Hebrews 7:3
Without father or mother, without genealogy, without beginning of days or end of life, like the Son of God he [Melchizedek] remains a priest forever. (NIV)

1. There are some Trinitarians who teach that Melchizedek was actually Jesus Christ because this verse says he was without Father or mother, beginning or end of life, etc. This cannot be the case, and misses the point of this entire section of Scripture.  Knowing the Old Testament, specifically the Law of Moses, and then knowing about the genealogy of Jesus, the Jews did not believe that Jesus could be a high priest.  The Law of Moses demanded that priests be descendants of Aaron and of the tribe of Levi.  Of course, Jesus Christ came from the tribe of Judah.  This “problem” is actually clearly set forth in the book of Hebrews itself: “For it is clear that our Lord descended from Judah, and in regard to that tribe Moses said nothing about priests” (vs. 14).

What is the solution to this problem?  This section of Hebrews shows that if Melchizedek can be a priest recognized by the great patriarch Abraham, and he had no priestly genealogy, then Christ can be a priest when he has no priestly genealogy.  The Jews were very aware of the “qualifications” for the priesthood, and if someone claimed to be a priest but could not produce the required genealogy, he was disqualified (see Ezra 2:62).  Thus, when this verse says Melchizedek had no genealogy or beginning or end, the Jews understood perfectly that it meant he did not come from a line of priests.  They never thought, nor would they believe, that he had no father or mother or birth or death.  They understood that if Melchizedek could be a priest to Abraham without being a descendant of Aaron, the first priest, then so could Jesus Christ.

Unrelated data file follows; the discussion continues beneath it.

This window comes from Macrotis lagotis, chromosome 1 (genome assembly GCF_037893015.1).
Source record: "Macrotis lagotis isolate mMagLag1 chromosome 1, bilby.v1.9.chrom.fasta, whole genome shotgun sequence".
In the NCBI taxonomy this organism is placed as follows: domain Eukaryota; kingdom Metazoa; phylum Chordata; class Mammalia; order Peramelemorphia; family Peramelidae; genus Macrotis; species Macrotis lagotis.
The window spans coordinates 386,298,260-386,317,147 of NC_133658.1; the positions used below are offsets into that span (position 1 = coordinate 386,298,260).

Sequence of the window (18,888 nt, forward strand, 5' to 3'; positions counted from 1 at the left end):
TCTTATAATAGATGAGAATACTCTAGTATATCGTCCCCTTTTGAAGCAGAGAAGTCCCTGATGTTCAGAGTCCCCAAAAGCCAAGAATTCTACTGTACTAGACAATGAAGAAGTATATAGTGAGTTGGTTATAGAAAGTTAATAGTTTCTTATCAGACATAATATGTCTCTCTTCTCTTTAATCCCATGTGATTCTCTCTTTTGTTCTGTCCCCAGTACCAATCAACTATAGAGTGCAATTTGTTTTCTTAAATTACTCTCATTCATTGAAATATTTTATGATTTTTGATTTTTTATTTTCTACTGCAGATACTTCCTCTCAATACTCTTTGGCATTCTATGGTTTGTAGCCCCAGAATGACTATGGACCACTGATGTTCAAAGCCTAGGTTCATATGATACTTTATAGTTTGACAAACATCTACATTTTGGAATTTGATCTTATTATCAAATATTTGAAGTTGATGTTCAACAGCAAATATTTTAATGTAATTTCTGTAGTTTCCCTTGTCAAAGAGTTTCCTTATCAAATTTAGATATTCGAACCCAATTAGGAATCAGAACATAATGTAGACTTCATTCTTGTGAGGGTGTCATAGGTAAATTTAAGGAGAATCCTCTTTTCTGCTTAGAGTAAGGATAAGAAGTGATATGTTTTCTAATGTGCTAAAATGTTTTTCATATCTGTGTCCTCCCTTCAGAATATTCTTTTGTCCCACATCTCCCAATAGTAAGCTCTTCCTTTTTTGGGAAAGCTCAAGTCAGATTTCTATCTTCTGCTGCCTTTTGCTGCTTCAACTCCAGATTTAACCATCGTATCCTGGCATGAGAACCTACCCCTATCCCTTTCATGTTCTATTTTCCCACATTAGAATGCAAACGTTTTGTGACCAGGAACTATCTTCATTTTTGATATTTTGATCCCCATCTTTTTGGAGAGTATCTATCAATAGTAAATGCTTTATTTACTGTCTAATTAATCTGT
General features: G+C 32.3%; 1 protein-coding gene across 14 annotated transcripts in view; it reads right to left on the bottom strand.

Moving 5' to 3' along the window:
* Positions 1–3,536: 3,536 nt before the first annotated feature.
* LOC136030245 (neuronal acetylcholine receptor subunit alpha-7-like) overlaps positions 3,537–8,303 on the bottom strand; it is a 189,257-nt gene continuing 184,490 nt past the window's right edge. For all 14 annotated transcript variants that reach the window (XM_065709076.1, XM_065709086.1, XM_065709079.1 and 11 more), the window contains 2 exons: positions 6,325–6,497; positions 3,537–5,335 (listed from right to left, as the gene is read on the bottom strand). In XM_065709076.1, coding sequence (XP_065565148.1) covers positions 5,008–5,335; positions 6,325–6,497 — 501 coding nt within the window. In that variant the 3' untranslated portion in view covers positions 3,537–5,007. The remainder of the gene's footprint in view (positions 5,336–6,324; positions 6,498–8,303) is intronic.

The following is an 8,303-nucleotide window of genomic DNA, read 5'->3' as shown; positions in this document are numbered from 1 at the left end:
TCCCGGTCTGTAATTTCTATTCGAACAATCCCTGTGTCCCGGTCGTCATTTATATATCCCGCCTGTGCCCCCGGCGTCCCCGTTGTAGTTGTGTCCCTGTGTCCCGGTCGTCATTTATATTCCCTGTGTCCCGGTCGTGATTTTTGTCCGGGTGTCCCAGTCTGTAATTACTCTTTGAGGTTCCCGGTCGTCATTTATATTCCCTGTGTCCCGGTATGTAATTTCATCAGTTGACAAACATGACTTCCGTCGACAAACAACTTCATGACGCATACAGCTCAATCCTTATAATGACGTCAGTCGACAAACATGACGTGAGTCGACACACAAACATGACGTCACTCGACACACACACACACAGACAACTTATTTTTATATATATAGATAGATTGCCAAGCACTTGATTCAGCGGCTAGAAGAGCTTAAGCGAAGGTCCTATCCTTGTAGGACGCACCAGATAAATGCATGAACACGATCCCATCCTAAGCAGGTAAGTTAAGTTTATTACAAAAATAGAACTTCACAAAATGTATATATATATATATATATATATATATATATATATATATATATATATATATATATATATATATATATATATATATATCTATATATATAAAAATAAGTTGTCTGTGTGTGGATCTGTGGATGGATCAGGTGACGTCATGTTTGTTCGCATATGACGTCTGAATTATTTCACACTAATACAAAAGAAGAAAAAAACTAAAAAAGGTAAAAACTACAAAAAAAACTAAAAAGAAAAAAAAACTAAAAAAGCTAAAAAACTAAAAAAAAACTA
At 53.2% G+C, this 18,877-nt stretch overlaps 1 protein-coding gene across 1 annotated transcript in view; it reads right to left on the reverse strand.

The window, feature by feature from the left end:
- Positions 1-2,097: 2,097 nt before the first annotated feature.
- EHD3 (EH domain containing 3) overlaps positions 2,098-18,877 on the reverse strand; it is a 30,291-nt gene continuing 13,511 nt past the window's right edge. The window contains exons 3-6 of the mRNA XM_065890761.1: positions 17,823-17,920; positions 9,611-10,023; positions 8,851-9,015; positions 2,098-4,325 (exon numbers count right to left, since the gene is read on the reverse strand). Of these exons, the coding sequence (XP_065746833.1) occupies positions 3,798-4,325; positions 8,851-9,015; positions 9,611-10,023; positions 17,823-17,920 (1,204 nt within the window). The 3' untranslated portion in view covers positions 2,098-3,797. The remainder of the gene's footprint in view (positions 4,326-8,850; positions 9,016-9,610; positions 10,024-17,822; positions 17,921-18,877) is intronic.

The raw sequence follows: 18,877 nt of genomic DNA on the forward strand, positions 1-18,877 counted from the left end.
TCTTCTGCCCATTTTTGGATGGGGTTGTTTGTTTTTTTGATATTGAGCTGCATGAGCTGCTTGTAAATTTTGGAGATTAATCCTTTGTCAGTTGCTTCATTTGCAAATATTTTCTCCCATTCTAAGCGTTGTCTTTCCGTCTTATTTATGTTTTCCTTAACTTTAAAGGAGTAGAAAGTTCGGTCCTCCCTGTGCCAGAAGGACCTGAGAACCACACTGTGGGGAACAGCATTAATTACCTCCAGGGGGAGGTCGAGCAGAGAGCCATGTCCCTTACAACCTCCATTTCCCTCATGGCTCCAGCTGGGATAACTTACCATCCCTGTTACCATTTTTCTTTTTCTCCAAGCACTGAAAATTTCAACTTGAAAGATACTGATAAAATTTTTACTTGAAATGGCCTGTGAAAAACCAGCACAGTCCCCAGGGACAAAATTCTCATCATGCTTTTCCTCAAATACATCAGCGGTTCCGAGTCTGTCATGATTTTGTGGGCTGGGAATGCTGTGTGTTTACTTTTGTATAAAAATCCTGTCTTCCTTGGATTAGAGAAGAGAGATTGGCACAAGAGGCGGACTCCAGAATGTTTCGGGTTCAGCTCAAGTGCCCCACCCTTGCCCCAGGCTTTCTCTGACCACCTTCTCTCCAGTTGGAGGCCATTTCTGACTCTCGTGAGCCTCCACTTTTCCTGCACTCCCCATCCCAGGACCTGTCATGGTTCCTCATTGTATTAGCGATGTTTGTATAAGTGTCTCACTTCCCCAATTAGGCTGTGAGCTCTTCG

2. Jesus Christ cannot be Melchizedek.  Hebrews 7:3 says that Melchizedek was without Father or mother and without genealogy (i.e., without one given in Scripture).  However, Jesus did have a father, God, and a mother, Mary.  He also had a genealogy, in fact, two—one in Matthew and one in Luke.  Furthermore, this verse says that Melchizedek was “like the Son of God.”  If he was “like” the Son, then he could not “be” the Son of God.

Buzzard, p. 35

Snedeker, p. 464

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